In Sebastian v. Bliss
Builders, Inc., (No. 09-18-00223-CV) the Sebastians appealed the trial
court’s order vacating their arbitration award against Bliss Builders arising
out of a residential construction contract. The underlying matter was
arbitrated by a retired judge.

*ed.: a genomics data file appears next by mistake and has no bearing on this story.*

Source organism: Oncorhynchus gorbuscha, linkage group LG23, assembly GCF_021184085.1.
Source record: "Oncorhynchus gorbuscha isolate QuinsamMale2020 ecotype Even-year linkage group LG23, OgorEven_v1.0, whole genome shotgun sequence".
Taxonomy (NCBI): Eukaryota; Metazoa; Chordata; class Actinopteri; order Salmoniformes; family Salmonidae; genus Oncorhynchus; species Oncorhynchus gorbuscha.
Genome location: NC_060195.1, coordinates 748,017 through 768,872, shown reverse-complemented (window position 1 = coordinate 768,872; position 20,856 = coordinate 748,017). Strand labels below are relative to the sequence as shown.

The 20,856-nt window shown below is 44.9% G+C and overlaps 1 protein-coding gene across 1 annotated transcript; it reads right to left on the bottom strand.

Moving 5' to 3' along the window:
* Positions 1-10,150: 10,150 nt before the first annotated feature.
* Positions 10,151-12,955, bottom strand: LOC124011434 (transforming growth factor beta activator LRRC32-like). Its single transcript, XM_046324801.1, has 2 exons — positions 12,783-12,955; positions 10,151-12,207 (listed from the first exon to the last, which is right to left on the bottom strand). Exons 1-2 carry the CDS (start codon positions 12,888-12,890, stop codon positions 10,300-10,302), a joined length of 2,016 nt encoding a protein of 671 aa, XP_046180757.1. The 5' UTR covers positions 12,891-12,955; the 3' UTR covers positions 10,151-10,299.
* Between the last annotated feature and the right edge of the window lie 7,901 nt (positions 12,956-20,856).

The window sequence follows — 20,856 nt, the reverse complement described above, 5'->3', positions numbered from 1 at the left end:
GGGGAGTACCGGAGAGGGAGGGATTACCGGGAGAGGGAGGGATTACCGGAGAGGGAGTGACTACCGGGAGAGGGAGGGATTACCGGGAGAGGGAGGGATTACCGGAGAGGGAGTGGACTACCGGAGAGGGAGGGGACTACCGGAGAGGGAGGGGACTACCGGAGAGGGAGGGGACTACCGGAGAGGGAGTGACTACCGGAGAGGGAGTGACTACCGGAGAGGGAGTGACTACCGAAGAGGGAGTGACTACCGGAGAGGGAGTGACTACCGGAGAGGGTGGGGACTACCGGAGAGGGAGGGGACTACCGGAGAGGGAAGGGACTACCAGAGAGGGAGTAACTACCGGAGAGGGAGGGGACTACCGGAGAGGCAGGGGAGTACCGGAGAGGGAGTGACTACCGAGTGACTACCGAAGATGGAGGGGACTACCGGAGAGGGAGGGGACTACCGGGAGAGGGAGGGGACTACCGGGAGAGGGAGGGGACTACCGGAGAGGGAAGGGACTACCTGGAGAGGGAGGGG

Bliss Builders sought to vacate the arbitration award alleging that Stovall failed to disclose: (a) a campaign contribution she made to one of the attorneys representing the Sebastians (who was running for a state court judgeship); (b) her Facebook friendship with one of attorneys representing the Sebastians; and (c) the fact that Stovall purchased some goods from the Sebastians’ business over 15 years ago. Bliss complained that the non-disclosure of these facts, standing alone, required vacatur of Judge Stovall’s award. The trial court agreed that the non-disclosures were problematic as they might create an impression of possible bias and vacated Judge Stovall’s award. The Ninth Court of Appeals disagreed and reversed the trial court. First, the appellate court reasoned that a campaign contribution without an additional connection to the handling of the specific case in question does not create bias or the appearance of impropriety. The court noted that campaign contributions are routine where judges are elected and the public understands that these contributions do not create a bias, as a matter of law. The court also ruled that Facebook friendships are trivial and provide no insight into the nature of a relationship. In sum, the record was devoid of any evidence that Judge Stovall’s award suffered from any personal social, business, or political interest that affected the outcome of the arbitration.